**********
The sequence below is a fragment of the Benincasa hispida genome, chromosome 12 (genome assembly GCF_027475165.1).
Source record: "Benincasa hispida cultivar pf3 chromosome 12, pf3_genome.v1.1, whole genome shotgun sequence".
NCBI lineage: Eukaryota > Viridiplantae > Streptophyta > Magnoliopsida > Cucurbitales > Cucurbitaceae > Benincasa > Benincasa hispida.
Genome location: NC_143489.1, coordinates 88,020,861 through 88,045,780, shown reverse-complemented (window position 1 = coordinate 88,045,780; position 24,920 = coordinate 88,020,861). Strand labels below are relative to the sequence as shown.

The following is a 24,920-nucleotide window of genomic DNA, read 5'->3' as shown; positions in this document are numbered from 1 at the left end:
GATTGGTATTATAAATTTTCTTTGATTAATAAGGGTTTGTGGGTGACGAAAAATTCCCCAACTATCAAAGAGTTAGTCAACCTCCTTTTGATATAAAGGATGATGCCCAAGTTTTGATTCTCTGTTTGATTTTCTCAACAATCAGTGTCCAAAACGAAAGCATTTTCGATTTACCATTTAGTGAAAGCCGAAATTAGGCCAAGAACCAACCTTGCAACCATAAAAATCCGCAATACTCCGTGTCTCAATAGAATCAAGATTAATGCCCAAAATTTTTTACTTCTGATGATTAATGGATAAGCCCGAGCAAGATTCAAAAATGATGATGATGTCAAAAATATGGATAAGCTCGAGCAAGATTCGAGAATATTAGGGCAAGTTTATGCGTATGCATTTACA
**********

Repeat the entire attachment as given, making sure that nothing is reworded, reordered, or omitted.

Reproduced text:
The sequence below is a fragment of the Benincasa hispida genome, chromosome 12 (genome assembly GCF_027475165.1).
Source record: "Benincasa hispida cultivar pf3 chromosome 12, pf3_genome.v1.1, whole genome shotgun sequence".
NCBI lineage: Eukaryota > Viridiplantae > Streptophyta > Magnoliopsida > Cucurbitales > Cucurbitaceae > Benincasa > Benincasa hispida.
Genome location: NC_143489.1, coordinates 88,020,861 through 88,045,780, shown reverse-complemented (window position 1 = coordinate 88,045,780; position 24,920 = coordinate 88,020,861). Strand labels below are relative to the sequence as shown.

The following is a 24,920-nucleotide window of genomic DNA, read 5'->3' as shown; positions in this document are numbered from 1 at the left end:
GATTGGTATTATAAATTTTCTTTGATTAATAAGGGTTTGTGGGTGACGAAAAATTCCCCAACTATCAAAGAGTTAGTCAACCTCCTTTTGATATAAAGGATGATGCCCAAGTTTTGATTCTCTGTTTGATTTTCTCAACAATCAGTGTCCAAAACGAAAGCATTTTCGATTTACCATTTAGTGAAAGCCGAAATTAGGCCAAGAACCAACCTTGCAACCATAAAAATCCGCAATACTCCGTGTCTCAATAGAATCAAGATTAATGCCCAAAATTTTTTACTTCTGATGATTAATGGATAAGCCCGAGCAAGATTCAAAAATGATGATGATGTCAAAAATATGGATAAGCTCGAGCAAGATTCGAGAATATTAGGGCAAGTTTATGCGTATGCATTTACA